1 million Americans and 17 million worldwide affected by one of the most disabling diseases ever...
Myalgic encephalomyelitis (ME), is a complex disease involving profound dysregulation of the central nervous system (CNS) and immune system, dysfunction of cellular energy metabolism and ion transport as well as cardiovascular abnormalities. The disease affects people of all ages, genders, races and economic levels.
Tom developed severe ME following a viral illness in January of 2014. A sophomore at Stanford, Tom was a 4.0 computer science student with a dream research elective and summer job offers at Facebook and Dropbox.
Due to his severe illness, he has been unable to work a job or complete his education. He has been bedridden 23-24 hours a day, not able to read other than a brief occasional message, and conversations are limited. After 3 years, he is now being fed via a nasogastric tube.
He is likely to be permanently disabled unless research finds a cure.
Tracey suddenly became sick in 1989 at age 15 with a triple hit of a stomach virus, pneumonia and mononucleosis. Though the infections cleared, she remained severely ill and housebound. She gradually improved over 5 years - while not completely healthy, she became functional enough to complete a college degree, work full time and get married.
Then, viral infections and an adverse vaccine reaction set off a series of relapses over the next several years. She made drastic lifestyle changes to allow time to rest, and this was helpful to achieve remissions.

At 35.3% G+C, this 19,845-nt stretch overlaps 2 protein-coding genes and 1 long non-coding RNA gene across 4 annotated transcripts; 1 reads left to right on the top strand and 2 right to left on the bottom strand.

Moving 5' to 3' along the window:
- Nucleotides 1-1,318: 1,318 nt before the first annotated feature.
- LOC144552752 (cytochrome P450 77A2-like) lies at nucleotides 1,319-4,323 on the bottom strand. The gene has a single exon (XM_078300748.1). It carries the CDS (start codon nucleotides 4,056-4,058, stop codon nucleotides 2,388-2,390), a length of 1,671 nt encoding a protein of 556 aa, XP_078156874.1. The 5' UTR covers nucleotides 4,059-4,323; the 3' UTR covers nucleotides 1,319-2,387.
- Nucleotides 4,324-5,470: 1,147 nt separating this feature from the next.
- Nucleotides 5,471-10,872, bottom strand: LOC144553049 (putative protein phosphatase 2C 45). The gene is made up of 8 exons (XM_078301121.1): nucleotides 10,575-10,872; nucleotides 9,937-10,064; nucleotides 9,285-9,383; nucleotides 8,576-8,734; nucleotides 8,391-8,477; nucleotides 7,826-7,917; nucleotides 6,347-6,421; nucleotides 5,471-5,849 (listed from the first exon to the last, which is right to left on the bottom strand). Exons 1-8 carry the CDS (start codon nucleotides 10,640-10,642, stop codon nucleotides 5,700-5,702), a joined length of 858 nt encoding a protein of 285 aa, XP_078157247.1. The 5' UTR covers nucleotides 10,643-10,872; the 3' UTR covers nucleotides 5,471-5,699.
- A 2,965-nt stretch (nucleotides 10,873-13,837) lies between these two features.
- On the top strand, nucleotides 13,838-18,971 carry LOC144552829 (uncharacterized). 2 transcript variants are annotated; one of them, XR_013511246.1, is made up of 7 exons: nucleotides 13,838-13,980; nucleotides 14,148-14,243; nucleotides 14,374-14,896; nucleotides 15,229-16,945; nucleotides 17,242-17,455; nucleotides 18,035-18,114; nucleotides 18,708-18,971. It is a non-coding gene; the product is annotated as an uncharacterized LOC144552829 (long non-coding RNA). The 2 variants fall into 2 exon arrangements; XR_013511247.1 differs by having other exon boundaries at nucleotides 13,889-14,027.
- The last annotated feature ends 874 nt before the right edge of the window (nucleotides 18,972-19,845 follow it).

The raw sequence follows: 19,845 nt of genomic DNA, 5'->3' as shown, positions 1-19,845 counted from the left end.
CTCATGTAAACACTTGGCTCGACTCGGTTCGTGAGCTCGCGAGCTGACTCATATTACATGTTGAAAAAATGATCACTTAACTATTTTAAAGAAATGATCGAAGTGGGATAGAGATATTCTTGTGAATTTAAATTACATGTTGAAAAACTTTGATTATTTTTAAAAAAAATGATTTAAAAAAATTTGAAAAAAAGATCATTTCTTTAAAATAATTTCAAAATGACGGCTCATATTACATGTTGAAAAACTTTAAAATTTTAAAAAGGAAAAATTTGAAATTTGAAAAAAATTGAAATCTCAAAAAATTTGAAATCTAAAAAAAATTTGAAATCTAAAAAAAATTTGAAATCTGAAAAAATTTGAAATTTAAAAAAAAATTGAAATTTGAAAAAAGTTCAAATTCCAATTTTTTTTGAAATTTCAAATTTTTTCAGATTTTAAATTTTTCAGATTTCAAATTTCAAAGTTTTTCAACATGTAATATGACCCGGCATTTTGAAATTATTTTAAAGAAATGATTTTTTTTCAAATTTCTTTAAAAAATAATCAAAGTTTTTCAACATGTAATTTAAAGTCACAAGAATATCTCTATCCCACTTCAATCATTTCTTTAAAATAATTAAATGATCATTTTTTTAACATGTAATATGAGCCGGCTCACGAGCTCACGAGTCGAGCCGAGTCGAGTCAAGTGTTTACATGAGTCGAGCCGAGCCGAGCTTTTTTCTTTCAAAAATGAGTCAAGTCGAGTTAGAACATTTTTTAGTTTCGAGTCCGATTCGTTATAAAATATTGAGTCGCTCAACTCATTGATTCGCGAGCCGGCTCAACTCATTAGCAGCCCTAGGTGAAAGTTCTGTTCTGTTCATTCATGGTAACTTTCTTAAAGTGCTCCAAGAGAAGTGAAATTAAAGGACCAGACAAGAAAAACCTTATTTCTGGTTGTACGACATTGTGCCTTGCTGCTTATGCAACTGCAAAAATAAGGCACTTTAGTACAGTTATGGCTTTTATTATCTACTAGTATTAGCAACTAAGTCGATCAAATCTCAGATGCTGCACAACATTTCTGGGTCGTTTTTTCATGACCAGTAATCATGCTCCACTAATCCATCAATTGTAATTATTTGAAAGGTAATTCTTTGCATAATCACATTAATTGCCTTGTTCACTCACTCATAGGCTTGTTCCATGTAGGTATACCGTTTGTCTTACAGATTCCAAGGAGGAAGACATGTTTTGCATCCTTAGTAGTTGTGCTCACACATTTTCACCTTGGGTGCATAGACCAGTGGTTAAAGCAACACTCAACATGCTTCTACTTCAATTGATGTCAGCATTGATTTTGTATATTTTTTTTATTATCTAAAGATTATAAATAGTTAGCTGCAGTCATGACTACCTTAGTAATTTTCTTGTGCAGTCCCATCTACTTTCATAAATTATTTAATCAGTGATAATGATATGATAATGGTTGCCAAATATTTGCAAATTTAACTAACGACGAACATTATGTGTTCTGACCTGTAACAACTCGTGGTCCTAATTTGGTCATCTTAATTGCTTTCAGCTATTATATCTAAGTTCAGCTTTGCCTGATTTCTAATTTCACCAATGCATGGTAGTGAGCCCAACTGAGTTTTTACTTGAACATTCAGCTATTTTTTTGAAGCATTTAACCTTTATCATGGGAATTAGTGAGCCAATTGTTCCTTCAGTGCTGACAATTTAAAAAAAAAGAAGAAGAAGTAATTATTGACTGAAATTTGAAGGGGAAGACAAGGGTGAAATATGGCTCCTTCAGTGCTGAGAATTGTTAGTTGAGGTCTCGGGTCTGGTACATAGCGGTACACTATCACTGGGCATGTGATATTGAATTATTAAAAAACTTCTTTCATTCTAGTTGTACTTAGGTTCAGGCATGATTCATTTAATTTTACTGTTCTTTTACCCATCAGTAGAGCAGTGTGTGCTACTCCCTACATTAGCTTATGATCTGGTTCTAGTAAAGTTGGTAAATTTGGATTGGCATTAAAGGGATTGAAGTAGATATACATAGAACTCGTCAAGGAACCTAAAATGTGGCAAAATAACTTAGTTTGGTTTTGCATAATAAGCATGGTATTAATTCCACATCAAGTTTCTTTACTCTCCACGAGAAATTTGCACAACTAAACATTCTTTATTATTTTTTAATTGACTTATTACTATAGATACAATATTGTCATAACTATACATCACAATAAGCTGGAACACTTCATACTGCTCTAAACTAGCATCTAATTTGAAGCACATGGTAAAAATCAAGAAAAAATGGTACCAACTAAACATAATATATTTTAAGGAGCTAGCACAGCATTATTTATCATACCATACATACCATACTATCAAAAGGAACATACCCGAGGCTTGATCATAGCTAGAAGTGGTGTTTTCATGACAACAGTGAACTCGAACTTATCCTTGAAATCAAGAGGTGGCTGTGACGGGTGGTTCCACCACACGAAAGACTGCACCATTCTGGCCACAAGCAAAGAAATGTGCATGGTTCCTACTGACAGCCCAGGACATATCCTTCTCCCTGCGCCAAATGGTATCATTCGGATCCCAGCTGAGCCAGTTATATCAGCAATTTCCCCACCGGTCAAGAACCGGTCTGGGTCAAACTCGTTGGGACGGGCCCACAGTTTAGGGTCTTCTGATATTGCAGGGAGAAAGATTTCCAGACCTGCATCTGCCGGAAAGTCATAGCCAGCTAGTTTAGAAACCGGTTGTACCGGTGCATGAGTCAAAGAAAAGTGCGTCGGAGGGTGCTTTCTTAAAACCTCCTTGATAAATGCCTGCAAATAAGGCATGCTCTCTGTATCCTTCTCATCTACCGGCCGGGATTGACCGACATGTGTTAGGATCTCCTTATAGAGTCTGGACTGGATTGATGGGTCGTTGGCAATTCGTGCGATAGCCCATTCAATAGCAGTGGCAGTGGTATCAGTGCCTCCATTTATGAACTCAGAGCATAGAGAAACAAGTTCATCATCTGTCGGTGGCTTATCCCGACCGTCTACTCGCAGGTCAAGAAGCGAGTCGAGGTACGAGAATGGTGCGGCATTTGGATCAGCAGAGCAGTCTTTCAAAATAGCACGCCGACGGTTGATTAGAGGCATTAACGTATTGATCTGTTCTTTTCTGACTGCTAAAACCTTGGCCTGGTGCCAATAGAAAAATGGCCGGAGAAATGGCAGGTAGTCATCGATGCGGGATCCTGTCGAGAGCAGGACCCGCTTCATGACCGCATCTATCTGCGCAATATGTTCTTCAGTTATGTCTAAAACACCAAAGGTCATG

However, 10 years ago a progressive decline began, and she became completely disabled and no longer able to work. Her parents moved nearby so her mother (now semi-retired) could take care of Tracey and her children. At age 37 Tracey was diagnosed and treated for Non-Hodgkins Lymphoma (ME patients have an increased risk of cancer).
In all, Tracey has been sick with ME for 26 years. She is homebound and 80-90% bedridden, and has difficulty with self care.
Common misconceptions of the disease
It Is Not Typical Fatigue
The main misconception is that it is similar to the kind of fatigue that normal people feel and that getting proper sleep, eating right, and exercise will cure it.
It Is Not Laziness
Another misconception is that if people don't get well, it's their own fault for being lazy and not trying hard enough. Or that at one point people were sick with some virus, but now they're well - they're just afraid to exercise - so antidepressants and talk therapy will cure them.
ME Is A Serious Neuroimmune Disease
The truth is these people have a very serious neurological disease which impacts the body’s energy production system at the cellular level via dysregulation of the immune and nervous systems --- they need to pace themselves and rest or they will get worse (possibly much worse). You can’t exercise your way out of this disease. It is not uncommon to hear of people who went from being able to work to being permanently bedridden because they tried to push through their symptoms.
Frequently Asked Questions
What is chronic fatigue syndrome (CFS)?
Although ME is recognized as a neuroimmune disease around the world, in the US, governmental health agencies redefined ME as “chronic fatigue syndrome” (CFS). CFS is a political and social construct consisting of a fatiguing psychological illness which purportedly can be resolved with cognitive behavioral therapy (CBT) and graded exercise therapy (GET). This was done to satisfy various lobbies such as psychiatrists and insurance companies. In other words, it’s not based in science.